Listening To Your Life

I was born in 1950 and country grown, outside of Pittsburgh, where I naturally went deep. The space program was a big deal when I was 12 years old but I can clearly remember it not holding a lick of interest for me.

I was into digging and dirt. I built dams in farmer’s streams. My buddies and I built earthen forts and tried tunneling. One of the best stand-by-me adventures was following a gas line excavation for miles, all day long.

At 12, I took my first job on a farm and my love for gardening grew from there. I worked on the farm for 5 years and loved every bit of it but I especially loved digging up spuds and stacking the wooden crates high in cool, dimly lit storage rooms.

When I was 17, I took a job going deeper into the earth and worked with a backhoe operator installing sewer pipes. I loved carrying those 80 lb. terra cotta sections and jumping in and out of ditches. Can you see the developing theme? Can you see what my life was trying to tell me, even then?

At 19, on summer break from college, I worked as a United Mine Worker in a deep shaft coal mine.

I wasn’t looking for any of these opportunities. They appeared one after the other, as guidance, to write my future life script.

Fast-forward 40 years. Eleven years ago, I was thinking about a name for my new coaching business. I called it Coresight, soon after changed to CoreU. I named it so because I loved getting to the root of deep, messy, emotional issues with my clients and I still do.

Business start up success is always more predicated on an inner game than on the influence of any outside conditions. That’s one reason why every entrepreneur must be able to read his or her own inner landscape.

When I was naming my career coaching company, I hadn’t yet made the connection to those earlier life experiences where I dug going deep so much. It became relevant, years later, when I first read Parker Palmer’s book, Let Your Life Speak.

He proved to me that my soul, my inner wisdom, guidance from the highest and best part of my being has always been trying to nudge me in the direction of my true calling.

But these calling nudges, (like they often are), were not meant to be taken literally but as a metaphor for my life’s work.

Guess what my friend? Your life has been speaking to you as well. Are you listening?

Clients often ask, “Where will the confidence come from for me to make my best career change? Confidence comes from being able to read the signs and follow your life message. You don’t need a past life psychic to guide you. Your life has been giving you real time hints all along.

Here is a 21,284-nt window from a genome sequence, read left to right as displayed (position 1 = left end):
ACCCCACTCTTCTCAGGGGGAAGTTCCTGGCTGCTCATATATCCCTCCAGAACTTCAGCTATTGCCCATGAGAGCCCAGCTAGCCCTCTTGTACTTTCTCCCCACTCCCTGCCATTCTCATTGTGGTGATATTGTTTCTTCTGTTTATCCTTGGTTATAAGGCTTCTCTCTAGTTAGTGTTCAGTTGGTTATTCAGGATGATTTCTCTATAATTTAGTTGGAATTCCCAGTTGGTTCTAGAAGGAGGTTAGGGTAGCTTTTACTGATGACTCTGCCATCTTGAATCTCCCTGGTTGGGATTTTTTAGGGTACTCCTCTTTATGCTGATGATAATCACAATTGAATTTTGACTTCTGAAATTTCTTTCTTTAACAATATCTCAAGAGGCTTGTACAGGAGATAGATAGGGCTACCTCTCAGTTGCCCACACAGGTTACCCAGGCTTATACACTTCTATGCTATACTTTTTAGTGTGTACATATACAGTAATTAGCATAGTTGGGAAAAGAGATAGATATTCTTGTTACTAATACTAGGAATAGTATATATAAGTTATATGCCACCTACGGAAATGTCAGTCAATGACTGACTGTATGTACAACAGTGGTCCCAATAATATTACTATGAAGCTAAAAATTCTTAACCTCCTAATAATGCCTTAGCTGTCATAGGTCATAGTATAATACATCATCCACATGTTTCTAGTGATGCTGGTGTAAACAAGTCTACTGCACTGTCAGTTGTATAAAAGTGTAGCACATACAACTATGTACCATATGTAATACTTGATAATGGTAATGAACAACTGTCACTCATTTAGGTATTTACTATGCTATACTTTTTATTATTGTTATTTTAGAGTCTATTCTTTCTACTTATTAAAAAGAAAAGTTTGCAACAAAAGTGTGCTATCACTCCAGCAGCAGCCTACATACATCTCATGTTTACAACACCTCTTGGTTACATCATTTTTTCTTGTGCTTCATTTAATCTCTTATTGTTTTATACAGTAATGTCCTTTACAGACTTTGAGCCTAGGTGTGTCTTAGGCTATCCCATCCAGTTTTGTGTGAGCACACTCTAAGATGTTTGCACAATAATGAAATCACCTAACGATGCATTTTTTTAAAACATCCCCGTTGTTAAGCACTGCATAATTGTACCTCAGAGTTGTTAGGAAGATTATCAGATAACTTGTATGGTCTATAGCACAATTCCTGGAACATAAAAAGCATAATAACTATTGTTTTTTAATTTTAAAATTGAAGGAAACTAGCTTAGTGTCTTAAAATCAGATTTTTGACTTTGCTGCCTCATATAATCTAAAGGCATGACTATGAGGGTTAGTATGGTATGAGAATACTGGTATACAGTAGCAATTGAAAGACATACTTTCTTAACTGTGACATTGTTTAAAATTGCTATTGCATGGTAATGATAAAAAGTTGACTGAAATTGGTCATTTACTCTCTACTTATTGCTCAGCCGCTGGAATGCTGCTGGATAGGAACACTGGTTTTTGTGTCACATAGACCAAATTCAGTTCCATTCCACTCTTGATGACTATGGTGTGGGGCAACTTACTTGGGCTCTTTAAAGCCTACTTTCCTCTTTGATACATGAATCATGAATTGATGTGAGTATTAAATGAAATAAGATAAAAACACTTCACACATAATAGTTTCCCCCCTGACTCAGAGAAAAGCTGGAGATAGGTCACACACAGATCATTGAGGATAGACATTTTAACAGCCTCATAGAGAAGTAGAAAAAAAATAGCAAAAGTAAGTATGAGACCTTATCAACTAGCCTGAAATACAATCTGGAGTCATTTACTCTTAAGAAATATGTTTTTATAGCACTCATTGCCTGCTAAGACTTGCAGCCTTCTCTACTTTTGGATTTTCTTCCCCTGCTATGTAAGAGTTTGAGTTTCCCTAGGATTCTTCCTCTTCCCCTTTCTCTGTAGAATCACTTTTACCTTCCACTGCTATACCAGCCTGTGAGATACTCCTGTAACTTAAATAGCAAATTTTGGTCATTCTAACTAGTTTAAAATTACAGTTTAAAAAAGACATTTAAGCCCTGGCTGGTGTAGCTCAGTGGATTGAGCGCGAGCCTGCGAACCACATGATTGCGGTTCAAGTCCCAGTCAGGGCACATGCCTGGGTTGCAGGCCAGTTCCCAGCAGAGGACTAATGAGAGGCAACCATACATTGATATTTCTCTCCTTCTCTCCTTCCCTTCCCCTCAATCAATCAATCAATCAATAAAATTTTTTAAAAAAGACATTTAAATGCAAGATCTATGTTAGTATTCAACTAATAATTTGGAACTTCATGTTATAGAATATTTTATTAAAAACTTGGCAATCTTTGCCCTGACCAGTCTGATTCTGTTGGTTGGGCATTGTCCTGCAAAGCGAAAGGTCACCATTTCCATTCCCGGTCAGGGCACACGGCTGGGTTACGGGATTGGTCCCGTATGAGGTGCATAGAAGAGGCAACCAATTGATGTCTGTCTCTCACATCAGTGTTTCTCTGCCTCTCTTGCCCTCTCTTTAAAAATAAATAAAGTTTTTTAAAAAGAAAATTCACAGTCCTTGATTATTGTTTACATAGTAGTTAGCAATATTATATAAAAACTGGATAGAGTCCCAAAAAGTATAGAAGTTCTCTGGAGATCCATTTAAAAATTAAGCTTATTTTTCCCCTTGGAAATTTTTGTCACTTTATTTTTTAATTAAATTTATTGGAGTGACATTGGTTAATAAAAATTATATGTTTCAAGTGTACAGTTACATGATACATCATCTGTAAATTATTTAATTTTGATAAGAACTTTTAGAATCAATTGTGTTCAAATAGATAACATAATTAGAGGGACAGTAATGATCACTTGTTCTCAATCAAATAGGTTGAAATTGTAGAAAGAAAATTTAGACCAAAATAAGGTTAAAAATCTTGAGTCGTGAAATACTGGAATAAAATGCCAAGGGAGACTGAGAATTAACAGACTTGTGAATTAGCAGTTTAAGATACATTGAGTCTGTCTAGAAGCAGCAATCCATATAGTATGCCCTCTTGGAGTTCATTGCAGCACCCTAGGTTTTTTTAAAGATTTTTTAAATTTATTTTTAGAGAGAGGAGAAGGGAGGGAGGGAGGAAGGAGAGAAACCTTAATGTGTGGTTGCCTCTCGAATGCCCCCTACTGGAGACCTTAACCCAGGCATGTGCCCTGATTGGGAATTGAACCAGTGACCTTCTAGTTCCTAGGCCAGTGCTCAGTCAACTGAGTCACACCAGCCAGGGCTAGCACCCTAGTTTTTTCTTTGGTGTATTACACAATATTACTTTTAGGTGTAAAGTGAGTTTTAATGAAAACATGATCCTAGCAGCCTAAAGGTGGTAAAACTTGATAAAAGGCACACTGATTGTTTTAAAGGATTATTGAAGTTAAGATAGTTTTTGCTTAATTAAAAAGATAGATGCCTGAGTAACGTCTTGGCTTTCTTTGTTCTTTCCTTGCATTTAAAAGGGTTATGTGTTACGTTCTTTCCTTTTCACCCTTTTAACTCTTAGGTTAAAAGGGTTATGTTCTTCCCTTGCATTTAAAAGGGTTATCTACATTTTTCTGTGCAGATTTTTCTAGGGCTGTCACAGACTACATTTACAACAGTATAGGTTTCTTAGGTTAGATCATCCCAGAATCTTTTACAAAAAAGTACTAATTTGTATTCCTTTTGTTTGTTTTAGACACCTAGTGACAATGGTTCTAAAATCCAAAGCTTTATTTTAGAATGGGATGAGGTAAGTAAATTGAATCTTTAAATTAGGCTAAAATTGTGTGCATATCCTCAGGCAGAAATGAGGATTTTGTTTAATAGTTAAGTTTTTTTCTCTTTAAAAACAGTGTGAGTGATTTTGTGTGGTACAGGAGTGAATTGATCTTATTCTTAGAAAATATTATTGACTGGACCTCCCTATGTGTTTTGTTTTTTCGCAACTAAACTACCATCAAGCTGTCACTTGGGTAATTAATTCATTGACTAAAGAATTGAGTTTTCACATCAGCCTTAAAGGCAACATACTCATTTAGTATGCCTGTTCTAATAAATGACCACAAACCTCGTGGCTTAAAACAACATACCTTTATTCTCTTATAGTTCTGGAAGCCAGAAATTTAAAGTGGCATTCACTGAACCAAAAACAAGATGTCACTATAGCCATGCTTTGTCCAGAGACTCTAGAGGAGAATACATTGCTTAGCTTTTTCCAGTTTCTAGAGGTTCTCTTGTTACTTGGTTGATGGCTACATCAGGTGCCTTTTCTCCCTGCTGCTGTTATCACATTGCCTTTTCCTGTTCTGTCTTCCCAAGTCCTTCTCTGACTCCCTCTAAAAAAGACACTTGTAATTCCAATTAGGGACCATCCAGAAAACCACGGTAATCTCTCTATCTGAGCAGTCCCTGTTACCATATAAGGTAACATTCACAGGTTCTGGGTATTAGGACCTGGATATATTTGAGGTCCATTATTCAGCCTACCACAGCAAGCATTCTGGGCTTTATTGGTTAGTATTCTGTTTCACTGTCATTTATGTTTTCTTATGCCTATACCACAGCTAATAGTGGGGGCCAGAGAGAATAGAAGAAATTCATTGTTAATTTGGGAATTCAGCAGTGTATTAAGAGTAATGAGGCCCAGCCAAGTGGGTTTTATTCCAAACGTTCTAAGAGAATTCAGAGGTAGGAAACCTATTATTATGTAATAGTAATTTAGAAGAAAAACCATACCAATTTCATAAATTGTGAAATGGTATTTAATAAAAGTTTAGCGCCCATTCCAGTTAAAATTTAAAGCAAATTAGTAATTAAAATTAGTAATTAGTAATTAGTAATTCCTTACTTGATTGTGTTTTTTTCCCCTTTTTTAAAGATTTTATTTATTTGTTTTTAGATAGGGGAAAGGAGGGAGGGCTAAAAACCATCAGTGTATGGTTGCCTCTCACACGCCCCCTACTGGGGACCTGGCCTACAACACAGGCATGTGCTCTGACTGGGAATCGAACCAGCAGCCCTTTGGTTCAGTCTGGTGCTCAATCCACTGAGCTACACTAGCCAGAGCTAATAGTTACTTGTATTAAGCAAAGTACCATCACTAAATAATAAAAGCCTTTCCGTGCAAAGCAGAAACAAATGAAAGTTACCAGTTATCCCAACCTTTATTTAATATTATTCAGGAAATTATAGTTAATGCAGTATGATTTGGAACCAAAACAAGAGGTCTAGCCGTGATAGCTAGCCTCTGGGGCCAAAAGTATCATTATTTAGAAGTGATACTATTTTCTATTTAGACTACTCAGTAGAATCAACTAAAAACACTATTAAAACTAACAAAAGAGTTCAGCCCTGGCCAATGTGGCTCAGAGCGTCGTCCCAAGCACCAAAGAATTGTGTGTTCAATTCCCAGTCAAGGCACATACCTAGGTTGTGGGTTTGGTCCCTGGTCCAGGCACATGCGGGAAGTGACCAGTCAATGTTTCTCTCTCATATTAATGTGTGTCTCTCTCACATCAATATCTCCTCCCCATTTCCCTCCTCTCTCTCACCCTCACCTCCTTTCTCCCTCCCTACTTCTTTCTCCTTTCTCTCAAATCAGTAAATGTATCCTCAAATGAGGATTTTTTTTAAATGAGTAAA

But you do need to sort out the authentic nudges from all of the “outside-in” messages and I have a way for you to do that. You could write your autobiography using appreciative inquiry.

You can reclaim the wisdom in your life hints by recalling what has worked well for you over the years. If you want a free guide write me and tell me why you think this approach will work for you.

If enough readers are interested, I’ll facilitate a free class on how to interpret your autobiography to see the most telling themes. This approach is one of dozens I use to guide clients to the powerful position of self-understanding and now you can have it for the asking.

It’s all there waiting to guide you and it always has been. Isn’t it time you listened to your own life?

Comments

  1. Well said Tom! People complain all the time how they don’t know what they’re good at or they’re not good at anything. When in fact, they haven’t payed attention to the signals. This is one skill every person needs to learn.

  2. Eduard – Indeed. It’s all there for the digging. 🙂 I’m pleased you agree and that you’ve obviously looked at your own signals.

  3. Great post that inspires me to evaluate where I am in the forest, and what I’m seeing. Trees? Perhaps. The forest itself? On occasion. Love your idea of a workshop, especially as I’m at transition’s edge.

  4. Since it’s difficult, at best, to listen, hear and interpret accurately in the moment the messages my life has for me, here’s what I do to help myself: I look back, I look for the “themes”, like you say.

    Then I look around the present and ask, “What about what I’m seeing could be something I’ll look back on later and say ‘Ah Ha!’?”

    I also fast-forward to the end of my life and pretend to look back and ask, “Was it THAT important?” This, in particular, gives me much-needed perspective now.

  5. Betsy – 🙂 If you can sense that you’re on the edge you might as well jump all the way in. Let me know if you want to take a crack at the autobiography and I’ll send you the guide. Discernment comes from engagement – it’s only too much thinking that gets in the way.

  6. Suzanne – Thanks fr your excellent examples. I do something similar when I find myself a bit dazed and confused. I talk to future Tom who must have it all together more so than I do now. I just interview him on the turning points that I haven’t yet arrived at and he lays it out quite well. Smart guy that Future Tom! 😉

  7. Loved your metaphor for digging deep…

    I read and sang my way through my childhood…working at staying out of the way…being hidden…

    I am in the full throws of transition and have brought us down to the painful bare bones…of no money….and yet I feel up and ready to go…

    I would feel more up if the Adrenal fatigue pain would leave my body alone! but making great healing progress.

    Writing about it for the 29th

  8. Hi Tom, I have lived a priveleged life. I have been fortunate to learn how to listen to my life.

    I think running a class on this would be very valuable.

  9. Great article, Tom! We “do” life through our most naturally abundant gifts and talents – we do this unconsciously, because our most natural gifts are so natural, we don’t even recognize them!

    Love the idea of looking for “themes” – I know I wanted to be a teacher as early as age five!

    Blessings,
    Andrea

  10. Great post Tom. I only wish I had learned to listen to my life at a much younger age! And it is never too late to discover your true calling. Not everyone knows what they want to do when they are 5 and/or have a family who is behind what they want for themselves.

    You offer a great way to take responsibility for your life back. After all it is my life – whatever happens from here is up to me so actually listening to the story my life reveals is a very good idea 🙂